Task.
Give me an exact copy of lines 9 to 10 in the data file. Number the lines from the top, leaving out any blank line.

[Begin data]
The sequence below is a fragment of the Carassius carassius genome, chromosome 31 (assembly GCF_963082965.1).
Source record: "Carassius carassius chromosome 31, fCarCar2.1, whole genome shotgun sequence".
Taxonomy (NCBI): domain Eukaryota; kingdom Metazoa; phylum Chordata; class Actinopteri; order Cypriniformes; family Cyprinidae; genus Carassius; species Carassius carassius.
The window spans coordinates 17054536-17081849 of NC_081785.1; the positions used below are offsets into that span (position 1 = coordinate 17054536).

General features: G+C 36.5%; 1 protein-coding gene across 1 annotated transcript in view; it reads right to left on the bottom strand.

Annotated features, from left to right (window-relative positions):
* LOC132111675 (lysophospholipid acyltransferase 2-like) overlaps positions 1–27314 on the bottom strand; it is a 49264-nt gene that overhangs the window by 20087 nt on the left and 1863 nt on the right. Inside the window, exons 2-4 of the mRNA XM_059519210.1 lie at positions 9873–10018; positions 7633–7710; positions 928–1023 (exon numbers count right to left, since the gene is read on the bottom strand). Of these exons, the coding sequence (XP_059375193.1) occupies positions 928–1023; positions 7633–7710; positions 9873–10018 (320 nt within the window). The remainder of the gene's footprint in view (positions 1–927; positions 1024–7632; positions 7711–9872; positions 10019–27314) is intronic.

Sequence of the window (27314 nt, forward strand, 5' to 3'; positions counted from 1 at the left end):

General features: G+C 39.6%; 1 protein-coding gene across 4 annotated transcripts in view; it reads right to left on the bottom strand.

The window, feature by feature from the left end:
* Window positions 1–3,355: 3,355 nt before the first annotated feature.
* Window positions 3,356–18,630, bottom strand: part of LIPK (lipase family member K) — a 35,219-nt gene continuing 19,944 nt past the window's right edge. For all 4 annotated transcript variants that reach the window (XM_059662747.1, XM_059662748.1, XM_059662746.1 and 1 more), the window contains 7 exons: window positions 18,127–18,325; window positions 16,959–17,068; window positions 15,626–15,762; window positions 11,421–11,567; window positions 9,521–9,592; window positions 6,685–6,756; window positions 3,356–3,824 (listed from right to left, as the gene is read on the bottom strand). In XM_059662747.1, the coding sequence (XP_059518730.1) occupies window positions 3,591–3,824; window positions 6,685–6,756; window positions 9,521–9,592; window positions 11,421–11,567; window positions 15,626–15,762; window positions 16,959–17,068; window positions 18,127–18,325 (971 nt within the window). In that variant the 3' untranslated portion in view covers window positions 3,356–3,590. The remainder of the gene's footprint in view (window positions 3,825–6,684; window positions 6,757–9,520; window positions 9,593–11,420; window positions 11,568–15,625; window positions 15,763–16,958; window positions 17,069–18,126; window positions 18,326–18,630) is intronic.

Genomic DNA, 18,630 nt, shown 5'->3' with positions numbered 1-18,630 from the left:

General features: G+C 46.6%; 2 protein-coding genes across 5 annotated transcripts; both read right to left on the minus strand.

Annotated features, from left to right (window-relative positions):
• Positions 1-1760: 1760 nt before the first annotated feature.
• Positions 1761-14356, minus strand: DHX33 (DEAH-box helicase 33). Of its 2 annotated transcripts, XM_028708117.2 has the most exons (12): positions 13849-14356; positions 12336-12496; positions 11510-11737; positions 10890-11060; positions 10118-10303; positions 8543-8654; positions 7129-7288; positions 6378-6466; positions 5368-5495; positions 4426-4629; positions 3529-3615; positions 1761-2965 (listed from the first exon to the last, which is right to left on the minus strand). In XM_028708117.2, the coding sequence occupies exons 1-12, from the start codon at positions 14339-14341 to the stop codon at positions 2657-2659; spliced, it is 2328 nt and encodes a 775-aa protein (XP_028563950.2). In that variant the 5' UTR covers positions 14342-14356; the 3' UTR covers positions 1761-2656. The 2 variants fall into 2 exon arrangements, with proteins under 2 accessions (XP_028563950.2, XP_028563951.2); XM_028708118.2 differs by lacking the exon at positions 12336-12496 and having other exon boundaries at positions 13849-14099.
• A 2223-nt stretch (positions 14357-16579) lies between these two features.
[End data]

General features: G+C 39.6%; 1 protein-coding gene across 4 annotated transcripts in view; it reads right to left on the bottom strand.

The window, feature by feature from the left end: